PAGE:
In the past 12 months, four women (three whom I have never met before) contacted me wanting to come to my little island of Phuket to work on themselves, their relationships or their lives. I point them to a clean, reasonably priced accommodation down the hill from my house, near a yoga studio and the sea. wahere they lived their few days of solitude and self-discovery.
I personally think it’s healthy to get away once in a while (often!) to take stock. What do you feel when you are away from your partner? I think you either grow closer or grow apart.
This is a little piece of my self-discovery.
We tell children, especially boys, DON’T CRY, conforming to the stereotype that we have to be strong externally to be strong internally, and in the process, deny the very basic human need to be loved and cherished. When we are loved and cherished, we feel a deep sense of well-being and we lead healthier, happier lives. Life becomes meaningful. That’s real science, derived from decades of following people from the beginning to the end of their lives.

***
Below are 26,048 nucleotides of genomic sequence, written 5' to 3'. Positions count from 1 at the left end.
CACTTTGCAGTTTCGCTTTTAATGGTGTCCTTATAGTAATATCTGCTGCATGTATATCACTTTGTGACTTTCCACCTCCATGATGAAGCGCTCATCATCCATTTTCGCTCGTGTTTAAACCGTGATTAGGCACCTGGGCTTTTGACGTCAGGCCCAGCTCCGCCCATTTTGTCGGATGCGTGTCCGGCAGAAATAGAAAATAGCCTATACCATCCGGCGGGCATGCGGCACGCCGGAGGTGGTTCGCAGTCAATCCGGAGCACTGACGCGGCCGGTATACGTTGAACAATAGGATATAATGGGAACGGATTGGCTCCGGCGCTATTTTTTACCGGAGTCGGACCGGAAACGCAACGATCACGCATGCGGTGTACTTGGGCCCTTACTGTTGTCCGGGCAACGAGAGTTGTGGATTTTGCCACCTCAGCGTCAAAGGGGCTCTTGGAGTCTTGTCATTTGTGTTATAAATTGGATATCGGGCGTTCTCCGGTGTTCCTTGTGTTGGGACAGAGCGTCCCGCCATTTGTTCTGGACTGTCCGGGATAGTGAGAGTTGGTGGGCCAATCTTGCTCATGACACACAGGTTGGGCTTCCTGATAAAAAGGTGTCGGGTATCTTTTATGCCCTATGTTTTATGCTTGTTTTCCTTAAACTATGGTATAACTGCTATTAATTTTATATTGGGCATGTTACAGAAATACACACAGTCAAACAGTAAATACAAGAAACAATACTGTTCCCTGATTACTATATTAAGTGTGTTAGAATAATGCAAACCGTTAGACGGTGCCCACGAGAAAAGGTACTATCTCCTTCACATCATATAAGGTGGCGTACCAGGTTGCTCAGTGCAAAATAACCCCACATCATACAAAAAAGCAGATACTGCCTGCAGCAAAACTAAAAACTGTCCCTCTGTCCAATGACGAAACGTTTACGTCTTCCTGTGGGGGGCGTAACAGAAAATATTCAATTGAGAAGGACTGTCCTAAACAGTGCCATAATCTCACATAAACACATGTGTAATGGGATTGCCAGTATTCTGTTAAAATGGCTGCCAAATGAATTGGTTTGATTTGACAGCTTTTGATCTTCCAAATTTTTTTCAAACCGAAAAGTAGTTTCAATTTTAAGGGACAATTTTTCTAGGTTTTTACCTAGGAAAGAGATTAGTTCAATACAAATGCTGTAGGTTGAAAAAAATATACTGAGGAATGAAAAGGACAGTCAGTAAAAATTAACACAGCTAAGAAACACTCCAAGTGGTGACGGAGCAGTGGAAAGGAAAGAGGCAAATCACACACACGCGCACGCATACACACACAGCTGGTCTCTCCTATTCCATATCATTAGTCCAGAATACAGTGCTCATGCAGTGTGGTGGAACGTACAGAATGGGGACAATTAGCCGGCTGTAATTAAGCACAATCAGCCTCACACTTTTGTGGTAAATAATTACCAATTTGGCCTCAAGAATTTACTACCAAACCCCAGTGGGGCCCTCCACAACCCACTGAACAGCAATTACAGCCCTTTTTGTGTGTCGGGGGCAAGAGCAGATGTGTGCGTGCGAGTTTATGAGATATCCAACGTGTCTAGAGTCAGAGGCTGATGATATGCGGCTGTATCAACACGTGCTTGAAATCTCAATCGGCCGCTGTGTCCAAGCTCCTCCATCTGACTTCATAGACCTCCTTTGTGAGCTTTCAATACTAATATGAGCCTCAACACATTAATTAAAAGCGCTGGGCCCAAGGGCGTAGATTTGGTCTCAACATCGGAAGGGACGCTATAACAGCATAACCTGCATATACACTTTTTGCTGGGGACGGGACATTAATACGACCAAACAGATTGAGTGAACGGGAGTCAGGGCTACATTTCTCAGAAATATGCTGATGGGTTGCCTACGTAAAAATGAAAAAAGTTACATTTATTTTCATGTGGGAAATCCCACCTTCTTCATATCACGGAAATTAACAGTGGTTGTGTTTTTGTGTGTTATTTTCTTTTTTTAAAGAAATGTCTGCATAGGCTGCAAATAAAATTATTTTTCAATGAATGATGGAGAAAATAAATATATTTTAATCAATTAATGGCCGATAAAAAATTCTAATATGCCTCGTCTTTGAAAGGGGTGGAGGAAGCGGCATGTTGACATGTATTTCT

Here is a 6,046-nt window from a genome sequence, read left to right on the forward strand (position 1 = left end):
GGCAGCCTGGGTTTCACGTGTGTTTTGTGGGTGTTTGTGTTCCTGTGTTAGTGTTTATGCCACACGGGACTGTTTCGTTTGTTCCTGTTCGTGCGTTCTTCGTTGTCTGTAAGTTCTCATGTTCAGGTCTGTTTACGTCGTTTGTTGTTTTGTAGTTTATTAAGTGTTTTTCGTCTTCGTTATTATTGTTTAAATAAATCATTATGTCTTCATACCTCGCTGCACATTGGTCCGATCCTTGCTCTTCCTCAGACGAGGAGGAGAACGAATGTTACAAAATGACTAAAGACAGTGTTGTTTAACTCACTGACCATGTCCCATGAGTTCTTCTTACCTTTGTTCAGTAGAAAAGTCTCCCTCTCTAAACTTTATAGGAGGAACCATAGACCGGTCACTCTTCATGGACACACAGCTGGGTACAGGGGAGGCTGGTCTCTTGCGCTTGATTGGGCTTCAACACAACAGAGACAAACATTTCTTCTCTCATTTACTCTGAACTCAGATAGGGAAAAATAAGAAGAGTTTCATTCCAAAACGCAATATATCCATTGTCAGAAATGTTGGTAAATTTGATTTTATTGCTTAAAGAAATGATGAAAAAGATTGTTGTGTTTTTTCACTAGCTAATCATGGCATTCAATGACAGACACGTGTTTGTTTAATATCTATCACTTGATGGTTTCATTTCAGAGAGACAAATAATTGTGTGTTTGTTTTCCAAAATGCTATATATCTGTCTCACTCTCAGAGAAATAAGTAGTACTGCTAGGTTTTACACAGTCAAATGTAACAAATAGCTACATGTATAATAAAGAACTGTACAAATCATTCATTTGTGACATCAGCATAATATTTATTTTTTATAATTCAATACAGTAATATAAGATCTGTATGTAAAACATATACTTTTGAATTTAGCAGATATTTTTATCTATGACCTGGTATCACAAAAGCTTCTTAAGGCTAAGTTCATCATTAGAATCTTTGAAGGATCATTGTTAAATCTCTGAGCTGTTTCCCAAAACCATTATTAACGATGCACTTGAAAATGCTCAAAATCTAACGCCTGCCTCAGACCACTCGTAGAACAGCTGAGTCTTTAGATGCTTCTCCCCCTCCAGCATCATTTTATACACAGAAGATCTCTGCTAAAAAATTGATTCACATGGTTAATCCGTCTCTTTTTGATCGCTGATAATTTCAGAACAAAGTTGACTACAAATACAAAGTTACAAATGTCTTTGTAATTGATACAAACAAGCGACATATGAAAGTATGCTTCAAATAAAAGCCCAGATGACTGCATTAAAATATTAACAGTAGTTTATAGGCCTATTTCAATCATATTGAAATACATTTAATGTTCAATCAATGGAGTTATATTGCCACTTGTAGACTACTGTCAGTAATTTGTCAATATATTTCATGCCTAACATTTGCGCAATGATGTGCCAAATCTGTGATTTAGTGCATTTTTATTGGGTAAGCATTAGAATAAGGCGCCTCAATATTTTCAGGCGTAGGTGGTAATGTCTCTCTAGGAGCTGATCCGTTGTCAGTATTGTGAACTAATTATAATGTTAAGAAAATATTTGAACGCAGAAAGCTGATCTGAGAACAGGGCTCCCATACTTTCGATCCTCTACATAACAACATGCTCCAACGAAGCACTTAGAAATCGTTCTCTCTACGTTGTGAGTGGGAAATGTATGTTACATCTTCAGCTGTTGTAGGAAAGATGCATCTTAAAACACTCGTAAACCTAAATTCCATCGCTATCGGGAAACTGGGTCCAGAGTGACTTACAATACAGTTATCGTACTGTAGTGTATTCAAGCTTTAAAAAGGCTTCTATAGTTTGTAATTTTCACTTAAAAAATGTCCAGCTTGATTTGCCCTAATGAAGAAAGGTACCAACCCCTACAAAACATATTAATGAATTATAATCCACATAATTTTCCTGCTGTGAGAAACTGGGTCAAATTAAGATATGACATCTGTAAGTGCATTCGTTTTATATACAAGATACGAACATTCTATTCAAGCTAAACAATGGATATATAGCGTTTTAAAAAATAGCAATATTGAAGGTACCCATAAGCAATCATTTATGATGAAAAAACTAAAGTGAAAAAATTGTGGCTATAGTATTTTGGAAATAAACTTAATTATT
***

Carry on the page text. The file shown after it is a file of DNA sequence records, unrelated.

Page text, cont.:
Yet we need to open up (no, truly open up, rather than tell selective truth to the world and ourselves) for the deep connection with another human being to happen. But all too often, that part of us is not accessible even to our own selves. We run away from our innermost self, we avoid our innermost self with incessant chatter and stories, especially if that self had been badly hurt. It is a natural defence mechanism: lock that hurt child away to protect it from the world.
That hurt child cries out to be loved and cherished, but the walls get thicker with the years. Those who ‘love’ us end up loving the walls we create with our chatter and stories, that even we ourselves come to believe in over the years. I have been loved before for my strong, capable, ‘doctor, mother’ external wall, but when that exterior crumbled and the sick, vulnerable and frightened child was revealed, only the strongest was there for the child. So I think it was good that my wall fell down. Because it gave me the precious opportunity to know and live an authentic love, before I use up the years I have left in this life.
My yoga teacher in London, Harry, intones, “Find your eyes in the mirror, hold your own gaze.” No, it is not about vanity. The first few minutes, of course: oh, I have a roll of fat here, hmm, my butt is looking good, uh uh, I have to sort that patch of grey hair out.
But who do you see there?
This is for my difficult soulmate, he who was there, who constantly reminds me that he is not my love (“love is too trivial a word”) but that he is my mirror, my yoga. In him, I found that innermost me.